Date of Award
Doctor of Philosophy (PhD)
Department of Electrical and Computer Engineering
Gilbert L. Peterson, PhD
Reverse engineering is a time-consuming process essential to software-security tasks such as malware analysis and vulnerability discovery. During the process, an engineer will follow multiple leads to determine how the software functions. The combination of time and possible explanations makes it difficult for the engineers to maintain a context of their findings within the overall task. Analytic provenance tools have demonstrated value in similarly complex fields that require open-ended exploration and hypothesis vetting. However, they have not been explored in the reverse engineering domain. This dissertation presents SensorRE, the first analytic provenance tool designed to support software reverse engineers. A semi-structured interview with experts led to the design and implementation of the system. We describe the visual interfaces and their integration within an existing software analysis tool. SensorRE automatically captures user's sense making actions and provides a graph and storyboard view to support further analysis. User study results with both experts and graduate students demonstrate that SensorRE is easy to use and that it improved the participants' exploration process.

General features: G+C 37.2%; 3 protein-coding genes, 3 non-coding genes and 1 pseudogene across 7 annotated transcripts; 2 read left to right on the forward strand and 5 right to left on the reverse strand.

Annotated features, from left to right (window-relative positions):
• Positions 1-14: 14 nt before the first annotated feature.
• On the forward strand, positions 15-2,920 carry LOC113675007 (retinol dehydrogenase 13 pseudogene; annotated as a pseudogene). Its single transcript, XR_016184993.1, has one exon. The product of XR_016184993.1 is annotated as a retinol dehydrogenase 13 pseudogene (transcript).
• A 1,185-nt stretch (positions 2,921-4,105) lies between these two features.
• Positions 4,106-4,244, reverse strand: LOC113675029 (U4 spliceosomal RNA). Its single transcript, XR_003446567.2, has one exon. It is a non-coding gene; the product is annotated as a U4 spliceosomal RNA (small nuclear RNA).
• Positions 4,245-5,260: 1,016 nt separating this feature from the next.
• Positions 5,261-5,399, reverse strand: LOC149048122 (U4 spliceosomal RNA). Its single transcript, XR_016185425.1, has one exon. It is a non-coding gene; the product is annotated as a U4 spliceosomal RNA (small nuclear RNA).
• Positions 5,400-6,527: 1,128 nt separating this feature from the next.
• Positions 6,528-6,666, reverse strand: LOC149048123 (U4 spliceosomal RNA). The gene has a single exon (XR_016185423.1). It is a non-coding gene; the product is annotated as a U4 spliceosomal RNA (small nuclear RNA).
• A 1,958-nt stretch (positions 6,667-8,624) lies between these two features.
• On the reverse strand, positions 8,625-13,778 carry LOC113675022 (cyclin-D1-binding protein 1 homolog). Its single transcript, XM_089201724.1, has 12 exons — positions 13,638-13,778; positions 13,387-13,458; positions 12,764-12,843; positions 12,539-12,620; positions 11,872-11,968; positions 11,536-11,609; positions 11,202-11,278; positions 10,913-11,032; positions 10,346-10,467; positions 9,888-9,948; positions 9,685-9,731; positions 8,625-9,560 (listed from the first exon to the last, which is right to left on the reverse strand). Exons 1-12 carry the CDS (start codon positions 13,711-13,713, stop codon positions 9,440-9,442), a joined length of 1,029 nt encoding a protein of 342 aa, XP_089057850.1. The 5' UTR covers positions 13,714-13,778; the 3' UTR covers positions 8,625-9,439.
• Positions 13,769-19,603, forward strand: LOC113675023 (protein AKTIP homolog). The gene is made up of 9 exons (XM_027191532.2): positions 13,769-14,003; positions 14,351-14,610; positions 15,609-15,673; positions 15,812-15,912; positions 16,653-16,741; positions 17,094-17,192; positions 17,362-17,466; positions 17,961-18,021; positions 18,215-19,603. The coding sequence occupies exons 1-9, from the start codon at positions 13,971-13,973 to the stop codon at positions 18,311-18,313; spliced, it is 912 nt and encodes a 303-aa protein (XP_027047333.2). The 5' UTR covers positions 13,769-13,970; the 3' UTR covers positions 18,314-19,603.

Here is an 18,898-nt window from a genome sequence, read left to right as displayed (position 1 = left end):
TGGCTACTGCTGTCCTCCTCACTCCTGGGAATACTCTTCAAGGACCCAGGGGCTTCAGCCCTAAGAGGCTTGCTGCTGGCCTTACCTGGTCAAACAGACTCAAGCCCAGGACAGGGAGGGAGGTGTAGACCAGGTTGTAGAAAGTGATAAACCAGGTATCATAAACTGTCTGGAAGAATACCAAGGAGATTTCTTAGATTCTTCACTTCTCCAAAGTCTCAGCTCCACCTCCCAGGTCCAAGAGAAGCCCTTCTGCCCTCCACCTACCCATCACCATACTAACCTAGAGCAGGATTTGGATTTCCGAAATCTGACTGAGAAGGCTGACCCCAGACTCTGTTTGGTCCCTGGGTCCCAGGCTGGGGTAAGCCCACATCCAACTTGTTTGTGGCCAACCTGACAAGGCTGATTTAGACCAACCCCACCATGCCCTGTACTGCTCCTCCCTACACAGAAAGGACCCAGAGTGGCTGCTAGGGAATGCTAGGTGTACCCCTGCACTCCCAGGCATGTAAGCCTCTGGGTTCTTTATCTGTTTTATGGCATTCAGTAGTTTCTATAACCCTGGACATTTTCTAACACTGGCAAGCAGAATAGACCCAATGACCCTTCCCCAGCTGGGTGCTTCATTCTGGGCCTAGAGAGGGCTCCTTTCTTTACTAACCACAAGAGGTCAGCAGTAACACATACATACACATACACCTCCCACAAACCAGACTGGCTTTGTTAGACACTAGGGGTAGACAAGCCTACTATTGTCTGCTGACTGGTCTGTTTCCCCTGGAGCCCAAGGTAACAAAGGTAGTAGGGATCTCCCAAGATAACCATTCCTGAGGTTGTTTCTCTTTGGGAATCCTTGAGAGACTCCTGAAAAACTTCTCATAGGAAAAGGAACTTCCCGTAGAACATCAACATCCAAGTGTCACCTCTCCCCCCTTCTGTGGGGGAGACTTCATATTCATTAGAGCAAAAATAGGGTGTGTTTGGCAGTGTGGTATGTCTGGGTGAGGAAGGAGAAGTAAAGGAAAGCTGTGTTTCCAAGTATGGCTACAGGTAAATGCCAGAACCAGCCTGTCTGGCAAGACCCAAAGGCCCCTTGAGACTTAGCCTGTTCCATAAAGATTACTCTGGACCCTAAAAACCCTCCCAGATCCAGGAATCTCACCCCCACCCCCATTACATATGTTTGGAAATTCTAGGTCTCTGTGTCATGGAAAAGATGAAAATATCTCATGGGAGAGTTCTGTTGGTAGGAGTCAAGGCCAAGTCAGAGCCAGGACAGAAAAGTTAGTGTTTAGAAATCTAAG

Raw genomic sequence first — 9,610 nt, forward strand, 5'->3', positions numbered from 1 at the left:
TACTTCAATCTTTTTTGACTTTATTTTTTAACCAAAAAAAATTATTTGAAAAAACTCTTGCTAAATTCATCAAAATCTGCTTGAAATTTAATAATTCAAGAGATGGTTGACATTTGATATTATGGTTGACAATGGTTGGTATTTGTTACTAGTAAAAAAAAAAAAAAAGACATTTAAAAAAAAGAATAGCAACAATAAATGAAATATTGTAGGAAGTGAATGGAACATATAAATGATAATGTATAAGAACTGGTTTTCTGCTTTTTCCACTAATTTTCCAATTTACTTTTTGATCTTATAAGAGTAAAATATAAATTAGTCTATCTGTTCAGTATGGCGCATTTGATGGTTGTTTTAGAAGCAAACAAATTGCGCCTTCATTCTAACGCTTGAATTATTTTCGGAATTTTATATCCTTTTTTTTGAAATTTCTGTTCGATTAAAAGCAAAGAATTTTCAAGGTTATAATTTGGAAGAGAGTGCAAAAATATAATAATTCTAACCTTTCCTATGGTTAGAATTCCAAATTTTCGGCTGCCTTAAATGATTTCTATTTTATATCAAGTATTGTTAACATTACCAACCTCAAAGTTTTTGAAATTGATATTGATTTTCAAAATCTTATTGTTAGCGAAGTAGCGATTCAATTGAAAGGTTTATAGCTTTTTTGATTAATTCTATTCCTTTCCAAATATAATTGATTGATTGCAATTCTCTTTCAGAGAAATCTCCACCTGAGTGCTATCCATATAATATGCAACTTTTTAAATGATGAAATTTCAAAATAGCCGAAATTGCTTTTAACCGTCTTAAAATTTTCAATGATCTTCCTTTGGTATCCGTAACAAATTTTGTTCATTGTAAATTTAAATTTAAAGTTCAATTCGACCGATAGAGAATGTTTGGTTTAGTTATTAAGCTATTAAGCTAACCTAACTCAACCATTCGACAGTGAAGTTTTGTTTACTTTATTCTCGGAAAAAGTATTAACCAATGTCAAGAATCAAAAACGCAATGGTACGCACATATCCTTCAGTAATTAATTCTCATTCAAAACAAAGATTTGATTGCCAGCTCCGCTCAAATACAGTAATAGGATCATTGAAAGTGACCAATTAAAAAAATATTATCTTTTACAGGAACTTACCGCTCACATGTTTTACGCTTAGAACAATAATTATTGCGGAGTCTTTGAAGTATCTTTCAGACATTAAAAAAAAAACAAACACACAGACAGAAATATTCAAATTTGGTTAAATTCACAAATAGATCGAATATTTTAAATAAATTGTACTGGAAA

DTIC Accession Number
Henry, Wayne T., "Analytic Provenance for Software Reverse Engineers" (2020). Theses and Dissertations. 3882.